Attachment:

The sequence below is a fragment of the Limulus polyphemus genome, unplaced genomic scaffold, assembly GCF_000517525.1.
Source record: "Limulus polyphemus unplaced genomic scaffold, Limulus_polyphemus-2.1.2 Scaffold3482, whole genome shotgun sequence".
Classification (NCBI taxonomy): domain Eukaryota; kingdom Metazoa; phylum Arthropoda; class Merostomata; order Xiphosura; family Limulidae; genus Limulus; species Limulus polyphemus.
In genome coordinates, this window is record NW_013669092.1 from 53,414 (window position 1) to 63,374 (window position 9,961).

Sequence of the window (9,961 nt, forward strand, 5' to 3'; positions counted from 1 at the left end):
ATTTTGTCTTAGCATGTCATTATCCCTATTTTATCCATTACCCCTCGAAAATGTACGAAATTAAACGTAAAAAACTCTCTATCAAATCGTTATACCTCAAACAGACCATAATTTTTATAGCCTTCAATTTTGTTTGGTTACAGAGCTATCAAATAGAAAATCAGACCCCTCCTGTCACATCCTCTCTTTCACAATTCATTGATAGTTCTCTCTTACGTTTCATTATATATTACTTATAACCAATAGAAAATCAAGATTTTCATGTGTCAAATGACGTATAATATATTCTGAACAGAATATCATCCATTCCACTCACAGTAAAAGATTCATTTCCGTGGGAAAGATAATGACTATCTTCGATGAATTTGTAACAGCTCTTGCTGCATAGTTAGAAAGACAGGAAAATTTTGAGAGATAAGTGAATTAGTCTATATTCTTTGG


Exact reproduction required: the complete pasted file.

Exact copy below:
The sequence below is a fragment of the Limulus polyphemus genome, unplaced genomic scaffold, assembly GCF_000517525.1.
Source record: "Limulus polyphemus unplaced genomic scaffold, Limulus_polyphemus-2.1.2 Scaffold3482, whole genome shotgun sequence".
Classification (NCBI taxonomy): domain Eukaryota; kingdom Metazoa; phylum Arthropoda; class Merostomata; order Xiphosura; family Limulidae; genus Limulus; species Limulus polyphemus.
In genome coordinates, this window is record NW_013669092.1 from 53,414 (window position 1) to 63,374 (window position 9,961).

Sequence of the window (9,961 nt, forward strand, 5' to 3'; positions counted from 1 at the left end):
ATTTTGTCTTAGCATGTCATTATCCCTATTTTATCCATTACCCCTCGAAAATGTACGAAATTAAACGTAAAAAACTCTCTATCAAATCGTTATACCTCAAACAGACCATAATTTTTATAGCCTTCAATTTTGTTTGGTTACAGAGCTATCAAATAGAAAATCAGACCCCTCCTGTCACATCCTCTCTTTCACAATTCATTGATAGTTCTCTCTTACGTTTCATTATATATTACTTATAACCAATAGAAAATCAAGATTTTCATGTGTCAAATGACGTATAATATATTCTGAACAGAATATCATCCATTCCACTCACAGTAAAAGATTCATTTCCGTGGGAAAGATAATGACTATCTTCGATGAATTTGTAACAGCTCTTGCTGCATAGTTAGAAAGACAGGAAAATTTTGAGAGATAAGTGAATTAGTCTATATTCTTTGG